The Dallas Art Fair kicked-off last night with a big ol’ gala I didn’t attend. I was at the press preview yesterday, though, and got to spend some time milling around the booths of the 100 or so galleries from around the world. Chatting with a few gallerists, dealers, consultants, and curators who were also wandering about the Fashion Industry Gallery space yesterday afternoon, there’s a general feeling that this year’s fair is a bit deeper in quality. There are certainly more international galleries (around 20 or so).
My feeling, though, was that there was both a bit more quality and a bit more filler. I wandered around the upstairs labyrinth of booths for a while before I actually found some art I could get really excited about. I saw enough abstract painting to satiate me for a year. And even among the international galleries, I was generally a bit disappointed with what they had brought to Dallas. As for the local galleries, the spaces tended to a bit overhung, with the exception of Barry Whistler, whose booth is typically one of the best-looking ones in the fair each year (this year featuring the work of John Wilcox).
There is good work to be seen at the Dallas Art Fair, and certainly some I’d like to see on my own walls. Here are the galleries that caught my attention.
Misako & Rosen
After wandering about the upstairs rat-labyrinth, starting to feel like a dehydrated desert wanderer hallucinating a million mirages of Jordache jeans paintings, I turned a corner and spotted the pithy, little elegant work of Yui Yaegashi. “Goodness, that looks like the Japanese love child of Fergus Feehily,” I thought. And lo and behold, it was a Japanese gallery that also had Feehily on display. My sweet tooth was satiated.
There’s a nice, brightly colored whimsical photograph of a helium balloon holding a carrot upright by Carlo Ferraris in the LYNCH THAM space, but the piece that got me was a video by Ferraris, tucked away in the corner, which features a long POV shot of the artist kicking two bowling balls down the stairs of his New York walk-up. Ferraris appears to be interested in kinetics and common objects held in tension by absurd orchestrations or scenarios. The bowling ball piece expresses something both brazen and debilitating, a Gordon Matta Clark destructive exertion mixed with Martin Creed whimsy.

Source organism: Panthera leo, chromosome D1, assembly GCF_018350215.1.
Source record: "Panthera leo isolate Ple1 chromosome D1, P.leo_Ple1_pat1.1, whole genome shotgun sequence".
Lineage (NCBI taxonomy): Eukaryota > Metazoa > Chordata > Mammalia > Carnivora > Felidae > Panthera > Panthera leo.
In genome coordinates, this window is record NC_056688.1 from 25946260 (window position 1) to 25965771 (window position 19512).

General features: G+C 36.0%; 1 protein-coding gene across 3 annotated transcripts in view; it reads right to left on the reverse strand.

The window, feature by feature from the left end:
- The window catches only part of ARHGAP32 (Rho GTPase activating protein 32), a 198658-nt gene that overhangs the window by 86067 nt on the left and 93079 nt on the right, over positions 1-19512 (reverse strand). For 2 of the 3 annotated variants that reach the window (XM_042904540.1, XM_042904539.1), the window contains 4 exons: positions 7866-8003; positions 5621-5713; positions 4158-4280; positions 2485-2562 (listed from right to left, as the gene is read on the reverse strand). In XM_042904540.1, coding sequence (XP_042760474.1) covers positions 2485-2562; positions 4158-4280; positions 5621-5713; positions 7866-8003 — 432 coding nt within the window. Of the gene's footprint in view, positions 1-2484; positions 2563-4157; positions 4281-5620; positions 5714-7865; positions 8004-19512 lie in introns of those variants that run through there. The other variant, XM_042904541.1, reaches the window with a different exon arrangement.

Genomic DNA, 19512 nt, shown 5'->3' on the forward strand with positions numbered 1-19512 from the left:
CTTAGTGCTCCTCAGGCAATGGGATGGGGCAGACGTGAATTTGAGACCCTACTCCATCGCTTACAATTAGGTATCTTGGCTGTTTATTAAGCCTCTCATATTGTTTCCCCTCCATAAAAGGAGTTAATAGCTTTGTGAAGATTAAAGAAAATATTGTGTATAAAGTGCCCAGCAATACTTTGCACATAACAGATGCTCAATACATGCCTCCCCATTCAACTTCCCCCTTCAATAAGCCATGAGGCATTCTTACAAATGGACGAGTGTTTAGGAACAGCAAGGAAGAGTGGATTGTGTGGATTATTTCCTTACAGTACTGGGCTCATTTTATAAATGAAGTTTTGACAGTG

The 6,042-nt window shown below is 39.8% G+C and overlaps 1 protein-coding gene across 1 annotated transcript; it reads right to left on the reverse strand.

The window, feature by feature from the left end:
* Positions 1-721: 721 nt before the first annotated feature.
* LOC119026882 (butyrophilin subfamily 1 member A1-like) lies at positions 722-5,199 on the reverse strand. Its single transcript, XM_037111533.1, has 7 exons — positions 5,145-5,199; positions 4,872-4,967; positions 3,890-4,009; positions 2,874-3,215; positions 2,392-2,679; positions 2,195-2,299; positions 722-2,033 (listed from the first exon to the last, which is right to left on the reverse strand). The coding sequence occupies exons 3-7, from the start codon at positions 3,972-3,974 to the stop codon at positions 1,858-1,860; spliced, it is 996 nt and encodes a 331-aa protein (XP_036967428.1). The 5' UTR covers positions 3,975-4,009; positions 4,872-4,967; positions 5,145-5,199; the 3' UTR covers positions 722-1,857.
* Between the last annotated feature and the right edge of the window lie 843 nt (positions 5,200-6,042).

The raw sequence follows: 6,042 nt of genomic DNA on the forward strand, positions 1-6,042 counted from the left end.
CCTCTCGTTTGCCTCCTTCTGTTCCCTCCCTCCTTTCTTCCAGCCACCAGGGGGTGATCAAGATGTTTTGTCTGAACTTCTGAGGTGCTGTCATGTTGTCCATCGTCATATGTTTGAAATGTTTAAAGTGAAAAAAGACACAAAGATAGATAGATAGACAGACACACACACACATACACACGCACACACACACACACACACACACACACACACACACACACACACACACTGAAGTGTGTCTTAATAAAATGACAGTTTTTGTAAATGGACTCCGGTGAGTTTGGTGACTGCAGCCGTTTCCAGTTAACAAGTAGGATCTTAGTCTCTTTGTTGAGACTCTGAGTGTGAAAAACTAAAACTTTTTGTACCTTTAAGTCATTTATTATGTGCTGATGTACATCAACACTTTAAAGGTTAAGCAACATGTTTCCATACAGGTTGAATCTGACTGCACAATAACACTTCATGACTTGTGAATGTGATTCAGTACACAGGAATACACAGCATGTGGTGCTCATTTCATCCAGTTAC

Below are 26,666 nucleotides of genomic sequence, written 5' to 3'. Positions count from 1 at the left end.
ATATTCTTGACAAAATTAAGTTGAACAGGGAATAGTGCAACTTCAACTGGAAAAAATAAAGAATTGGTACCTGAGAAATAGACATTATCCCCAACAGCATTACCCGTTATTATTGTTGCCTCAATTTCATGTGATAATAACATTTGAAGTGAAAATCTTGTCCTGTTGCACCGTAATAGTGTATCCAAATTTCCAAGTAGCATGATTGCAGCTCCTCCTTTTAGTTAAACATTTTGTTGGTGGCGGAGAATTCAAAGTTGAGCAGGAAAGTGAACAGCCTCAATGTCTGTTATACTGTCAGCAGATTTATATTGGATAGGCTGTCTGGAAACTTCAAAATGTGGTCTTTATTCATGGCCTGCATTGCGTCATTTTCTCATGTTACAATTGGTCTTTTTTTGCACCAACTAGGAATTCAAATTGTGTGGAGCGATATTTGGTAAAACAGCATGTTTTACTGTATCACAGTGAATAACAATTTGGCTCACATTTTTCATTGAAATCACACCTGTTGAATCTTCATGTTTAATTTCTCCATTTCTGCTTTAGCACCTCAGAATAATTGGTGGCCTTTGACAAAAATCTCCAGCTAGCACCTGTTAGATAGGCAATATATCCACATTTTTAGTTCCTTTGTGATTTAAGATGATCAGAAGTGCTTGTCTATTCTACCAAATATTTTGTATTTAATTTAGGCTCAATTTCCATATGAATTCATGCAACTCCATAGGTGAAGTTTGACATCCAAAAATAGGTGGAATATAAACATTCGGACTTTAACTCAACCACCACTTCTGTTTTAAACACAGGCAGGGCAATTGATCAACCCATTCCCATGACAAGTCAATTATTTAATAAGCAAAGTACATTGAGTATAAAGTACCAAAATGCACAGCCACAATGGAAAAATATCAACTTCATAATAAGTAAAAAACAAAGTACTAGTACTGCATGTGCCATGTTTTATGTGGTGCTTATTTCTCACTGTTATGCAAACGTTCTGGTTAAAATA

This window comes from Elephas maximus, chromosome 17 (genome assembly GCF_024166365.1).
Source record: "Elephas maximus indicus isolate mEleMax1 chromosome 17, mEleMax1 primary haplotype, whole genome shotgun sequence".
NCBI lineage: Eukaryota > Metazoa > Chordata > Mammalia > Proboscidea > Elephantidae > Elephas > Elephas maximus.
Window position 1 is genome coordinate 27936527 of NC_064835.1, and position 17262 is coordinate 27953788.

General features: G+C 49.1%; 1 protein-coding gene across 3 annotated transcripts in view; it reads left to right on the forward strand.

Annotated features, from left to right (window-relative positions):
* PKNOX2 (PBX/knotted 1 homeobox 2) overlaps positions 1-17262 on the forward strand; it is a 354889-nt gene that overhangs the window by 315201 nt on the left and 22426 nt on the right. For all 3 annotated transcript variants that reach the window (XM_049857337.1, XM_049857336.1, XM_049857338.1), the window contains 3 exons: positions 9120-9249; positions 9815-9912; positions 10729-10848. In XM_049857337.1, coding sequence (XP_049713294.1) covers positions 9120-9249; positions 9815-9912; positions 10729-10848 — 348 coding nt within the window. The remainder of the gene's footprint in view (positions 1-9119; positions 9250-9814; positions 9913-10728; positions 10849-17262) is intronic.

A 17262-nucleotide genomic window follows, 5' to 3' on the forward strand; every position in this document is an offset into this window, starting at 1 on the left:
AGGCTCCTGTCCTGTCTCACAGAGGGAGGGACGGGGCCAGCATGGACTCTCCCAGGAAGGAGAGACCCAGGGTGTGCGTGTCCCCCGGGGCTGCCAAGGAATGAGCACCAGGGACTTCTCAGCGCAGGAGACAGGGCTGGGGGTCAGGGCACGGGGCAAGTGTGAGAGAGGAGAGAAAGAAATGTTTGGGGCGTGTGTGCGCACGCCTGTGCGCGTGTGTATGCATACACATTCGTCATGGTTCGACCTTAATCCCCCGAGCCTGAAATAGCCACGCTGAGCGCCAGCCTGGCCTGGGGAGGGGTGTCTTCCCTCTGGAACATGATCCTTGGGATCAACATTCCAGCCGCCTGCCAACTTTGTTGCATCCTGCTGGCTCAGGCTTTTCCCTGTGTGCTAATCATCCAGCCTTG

Beatriz Esguerra Art
The Colombian gallery featured a couple of artists that caught my eye. Max-Steven Grossman’s large scale photos of bookshelves are pretty, if a bit contrived, but the longer I stayed with them the more they reminded of Jorge Louis Borges and Italio Calvino’s writings on books, imaginary libraries, and conceptual, subjective databases of knowledge. I didn’t care too much for Carol Young’s porcelain chip “paintings,” but her stacks of porcelain scrolls are sumptuous. Edgar Martins’ work brought the space together, stark and sunning photographs that transform spare landscapes into evocative, surrealistic settings defined by a sharp, though poetic formality.
The Finnish gallery features a number of interesting works by Terry Winters and HC Berg.
The Green Gallery
Milwaukee’s Green Gallery is always one of the best spaces at the Dallas Art Fair each year, and this year’s highlight is Brad Killam and Michelle Grabner’s massive kinetic sculpture, a mash-up modernist vortex machine. The domineering piece is complemented well by energetic paintings by Nicholas Frank and Spencer Sweeney.
Carrie Secrist Gallery
You might walk by Carrie Secrist if you just glance in at the op arty abstracts that feel so much like so much at the Dallas Art Fair. But hidden in the back of the space is a video piece that may have been my favorite work in the entire fair. Michael Robinson’s The Dark, Krystle (2013) re-cuts hundreds of shots from the TV show Dynasty to reconstruct a new, surrealistic story line comprised of moments of over-the-top melodrama, repetitive over-acting, and period-dated fashion. Soap schlock becomes something closer to David Lynch. It’s a marvelous and often hilarious (and heartbreaking) riff on artifice and narrative, as well as the inner workings of fiction and cultural subtext.
Howard Scott Gallery
I liked the mix of work at Howard Scott, some rich abstracts, lush tonality, and narrative, “outsider-y” work that was whimsical and refreshing.
Amid a sea of endless abstract iterations, Paul Cowan’s achingly simple, seemingly effortless, and cerebral-sparse series of rich blue canvases, dashed with digital slashes, feel as if the artist took the stage, hung his work, and threw down the mic.
Massimo De Carlo
There are some interesting paintings in this space, but the highlight is a blue chip item — a perforated swirl of mud on canvas by Lucio Fontana — that shouldn’t be missed.
The Journal Gallery
Brooklyn’s Journal Gallery, which is adjacent to the Jonathan Viner space, is circled on my brochure map, but I didn’t take any notes. Going back over the romp though the art fair in my mind, I’m having the hardest time remembering what this space looked like. That’s a fail on my part, but it is also something typically art fair: art swept from the memory by a rushing stream of even more art. Nonetheless, I trust my instinct at the time. There’s something at Journal Gallery worth seeing. Go check it out.